We believe no investor’s education is complete until they thoroughly understand the power of supply and demand, what we have in the past described as applied microeconomics, for at least two reasons. First, the forces of “commoditization” strive relentlessly and at all times to standardize products, lower margins, and diminish capital returns in all businesses. Its why there are so few truly special businesses in the world. The drive for efficiency from competition is relentless.
So, you cannot understand, in my view, the challenges faced by most of the world’s businesses without understanding commodities. Second, the best way to identify a great – “un commoditized” business – is to contrast it with a deep knowledge of weaker, more common commoditized ones. This takes a lot of practice. Investors may find themselves kissing a lot of frogs to find that rare prince. A successful outcome is worth it though! But the investment lessons of unintended consequences go deeper still.
As Big Government Gets Bigger, Look for More Unintended Consequences and Lower Growth
As big government gets bigger, the efficacy of market-based signals, fades. Distortion grows with political polarization. Worse policies create slower growth. Slower growth tends to depress bond yields and returns on capital. This can lead to more political polarization and hence more government meddling. Does this sound familiar? Is this why interest rates are so low and falling? Is this why precious metals are competing – and winning – in many investors’ asset allocations? We think the answer is yes.
Even more disturbing is this: when these flawed policies form feedback loops with other flawed policies, they create even more extreme outcomes. Look no further than the potential of higher income taxes and wealth taxes to prompt an exodus of wealthy individuals from states with rising tax burdens, such as California or the Northeast United States to friendlier tax climes, such as Florida. Certainly, the budget pressures of the Covid-19 pandemic exacerbate all these trends. But don’t let these worries get you down. We believe strongly that there is always a way forward.
“There’s always a bull market somewhere.” – Wall Street Wisdom
My point today is not to catalog a litany of woes but rather to demonstrate that there is truly, always a bull market somewhere. The best investors, in our opinion, go beyond simply identifying problems and focus rather on identifying and investing in solutions. After all, it is through solutions that society progresses, which is one key reason that the most powerful investments with the strongest returns are solutions. Worried about low growth and falling interest rates? We believe in buying higher quality, longer dated bonds – and gold. Rising state tax rates troubling you? We believe in investing in homebuilders that build new homes for tax refugees fleeing to lower tax states. We believe, too, that the ongoing fetish for renewable energy may have the un-intended consequence of creating a surprising reaction in the price of traditional energy commodities, especially those with low prices, dramatically constrained supply, and lower carbon footprints. Why? Just as high prices are indeed the cure for high prices, low prices are the cure for low prices. This is where powerful upcycles come from. Such examples include natural gas and uranium, in our view. Our analytical team right now is kicking the tires on all these sectors. Some of them we already own. For almost every problem you can name, there is a profitable solution waiting to reward your investment dollar. You just have to look for it.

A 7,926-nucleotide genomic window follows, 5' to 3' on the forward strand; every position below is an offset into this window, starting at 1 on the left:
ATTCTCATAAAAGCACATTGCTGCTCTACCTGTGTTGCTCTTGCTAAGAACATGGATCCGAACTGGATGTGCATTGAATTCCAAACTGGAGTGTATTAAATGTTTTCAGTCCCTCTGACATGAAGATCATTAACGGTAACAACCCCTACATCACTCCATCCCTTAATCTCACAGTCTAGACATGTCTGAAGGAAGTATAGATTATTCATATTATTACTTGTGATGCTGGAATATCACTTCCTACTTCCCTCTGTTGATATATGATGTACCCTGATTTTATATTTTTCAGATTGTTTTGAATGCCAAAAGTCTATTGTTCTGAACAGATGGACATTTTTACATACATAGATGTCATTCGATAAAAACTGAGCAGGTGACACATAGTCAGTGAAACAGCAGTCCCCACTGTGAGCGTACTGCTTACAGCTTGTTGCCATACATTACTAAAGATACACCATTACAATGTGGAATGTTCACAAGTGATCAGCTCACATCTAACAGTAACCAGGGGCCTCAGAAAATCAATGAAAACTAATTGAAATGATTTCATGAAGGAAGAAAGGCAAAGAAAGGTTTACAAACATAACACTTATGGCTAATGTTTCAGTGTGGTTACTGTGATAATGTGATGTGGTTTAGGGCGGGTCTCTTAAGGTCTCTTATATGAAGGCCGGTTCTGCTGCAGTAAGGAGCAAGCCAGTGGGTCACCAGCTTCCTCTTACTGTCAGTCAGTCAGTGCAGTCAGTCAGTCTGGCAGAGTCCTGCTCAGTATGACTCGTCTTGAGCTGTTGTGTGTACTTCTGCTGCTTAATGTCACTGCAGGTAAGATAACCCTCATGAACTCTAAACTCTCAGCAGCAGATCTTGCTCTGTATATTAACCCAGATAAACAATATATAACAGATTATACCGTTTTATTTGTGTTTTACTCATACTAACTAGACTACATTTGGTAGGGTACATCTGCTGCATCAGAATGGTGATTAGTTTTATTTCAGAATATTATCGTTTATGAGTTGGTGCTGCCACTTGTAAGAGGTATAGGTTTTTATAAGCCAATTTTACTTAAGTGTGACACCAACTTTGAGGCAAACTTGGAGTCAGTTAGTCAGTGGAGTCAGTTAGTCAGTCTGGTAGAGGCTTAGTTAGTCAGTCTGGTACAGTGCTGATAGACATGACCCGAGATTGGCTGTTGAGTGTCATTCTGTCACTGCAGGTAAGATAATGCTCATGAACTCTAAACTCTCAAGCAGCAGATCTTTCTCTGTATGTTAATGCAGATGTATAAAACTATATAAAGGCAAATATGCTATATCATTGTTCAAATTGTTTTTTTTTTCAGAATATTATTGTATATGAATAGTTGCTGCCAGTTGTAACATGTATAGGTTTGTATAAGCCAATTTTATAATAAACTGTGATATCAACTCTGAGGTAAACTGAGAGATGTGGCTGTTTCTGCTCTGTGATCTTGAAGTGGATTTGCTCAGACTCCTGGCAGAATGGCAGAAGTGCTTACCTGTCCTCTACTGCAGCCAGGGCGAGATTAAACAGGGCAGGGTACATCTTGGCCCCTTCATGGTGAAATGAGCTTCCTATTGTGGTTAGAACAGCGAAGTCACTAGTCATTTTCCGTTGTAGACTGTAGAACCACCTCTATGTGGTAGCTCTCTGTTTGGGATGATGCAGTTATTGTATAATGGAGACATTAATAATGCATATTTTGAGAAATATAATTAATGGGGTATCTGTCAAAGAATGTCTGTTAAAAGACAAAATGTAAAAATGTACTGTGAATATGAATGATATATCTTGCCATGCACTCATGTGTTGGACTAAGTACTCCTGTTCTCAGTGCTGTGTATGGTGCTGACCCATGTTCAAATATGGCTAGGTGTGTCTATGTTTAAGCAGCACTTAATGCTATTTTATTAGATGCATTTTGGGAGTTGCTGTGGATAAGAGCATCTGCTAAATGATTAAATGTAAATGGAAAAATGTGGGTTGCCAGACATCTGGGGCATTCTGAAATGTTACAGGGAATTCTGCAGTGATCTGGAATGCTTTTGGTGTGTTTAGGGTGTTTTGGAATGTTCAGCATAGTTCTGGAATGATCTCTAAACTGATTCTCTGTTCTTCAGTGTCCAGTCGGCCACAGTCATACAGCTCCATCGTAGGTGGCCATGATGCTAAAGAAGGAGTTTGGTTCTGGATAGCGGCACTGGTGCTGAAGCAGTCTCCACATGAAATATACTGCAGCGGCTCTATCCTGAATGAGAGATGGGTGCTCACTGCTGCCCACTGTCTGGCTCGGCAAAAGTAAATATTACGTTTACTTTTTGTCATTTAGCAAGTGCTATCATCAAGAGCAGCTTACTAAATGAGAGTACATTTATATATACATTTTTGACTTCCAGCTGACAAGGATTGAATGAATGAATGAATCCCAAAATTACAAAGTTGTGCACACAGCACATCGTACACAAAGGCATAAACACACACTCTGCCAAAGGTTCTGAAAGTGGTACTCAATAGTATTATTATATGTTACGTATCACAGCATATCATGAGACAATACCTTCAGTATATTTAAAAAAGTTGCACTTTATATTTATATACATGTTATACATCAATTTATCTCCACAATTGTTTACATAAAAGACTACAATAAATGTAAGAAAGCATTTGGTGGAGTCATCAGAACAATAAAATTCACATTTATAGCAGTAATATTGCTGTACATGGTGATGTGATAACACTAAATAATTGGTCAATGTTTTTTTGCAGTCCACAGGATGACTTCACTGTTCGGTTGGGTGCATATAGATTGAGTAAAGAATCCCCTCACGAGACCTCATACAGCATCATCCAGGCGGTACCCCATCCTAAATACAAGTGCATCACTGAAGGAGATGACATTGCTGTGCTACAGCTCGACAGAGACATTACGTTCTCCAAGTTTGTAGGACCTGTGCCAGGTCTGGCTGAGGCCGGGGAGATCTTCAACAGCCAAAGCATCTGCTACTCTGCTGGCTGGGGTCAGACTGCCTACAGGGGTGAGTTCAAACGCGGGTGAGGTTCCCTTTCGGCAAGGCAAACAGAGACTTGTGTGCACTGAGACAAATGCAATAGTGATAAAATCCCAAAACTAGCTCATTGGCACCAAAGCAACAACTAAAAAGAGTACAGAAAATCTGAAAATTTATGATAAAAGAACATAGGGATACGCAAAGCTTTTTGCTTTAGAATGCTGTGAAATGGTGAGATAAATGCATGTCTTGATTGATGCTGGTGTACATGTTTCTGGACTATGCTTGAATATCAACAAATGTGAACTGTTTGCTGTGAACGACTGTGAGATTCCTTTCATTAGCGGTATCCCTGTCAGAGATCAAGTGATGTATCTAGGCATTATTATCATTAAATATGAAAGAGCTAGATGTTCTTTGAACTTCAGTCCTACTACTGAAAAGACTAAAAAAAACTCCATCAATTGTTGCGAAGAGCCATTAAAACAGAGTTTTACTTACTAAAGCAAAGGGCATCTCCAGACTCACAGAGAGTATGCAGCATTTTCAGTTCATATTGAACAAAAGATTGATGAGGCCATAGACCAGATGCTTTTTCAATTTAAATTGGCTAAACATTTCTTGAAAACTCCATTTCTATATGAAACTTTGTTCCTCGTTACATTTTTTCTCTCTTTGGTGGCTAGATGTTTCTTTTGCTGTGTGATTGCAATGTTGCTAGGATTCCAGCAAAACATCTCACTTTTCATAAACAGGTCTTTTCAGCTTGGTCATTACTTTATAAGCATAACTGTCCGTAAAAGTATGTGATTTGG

The good news for us as value investors, who focus on cause and effect, is that the world is always changing. Changing policies, changing cycles, changing challenges, changing prices. Each new threat creates the need for a profitable solution - if society is to continue to progress. This is one key dynamic behind the rise of new investment ideas. This is a healthy thing that you should welcome. It keeps the portfolio fresh. We certainly welcome it. So, the next time you find yourself focusing on the wrong thing – on problems and unintended consequences – go deeper and think further. Identify solutions. The difference in your returns – over the long run as always - may shock you.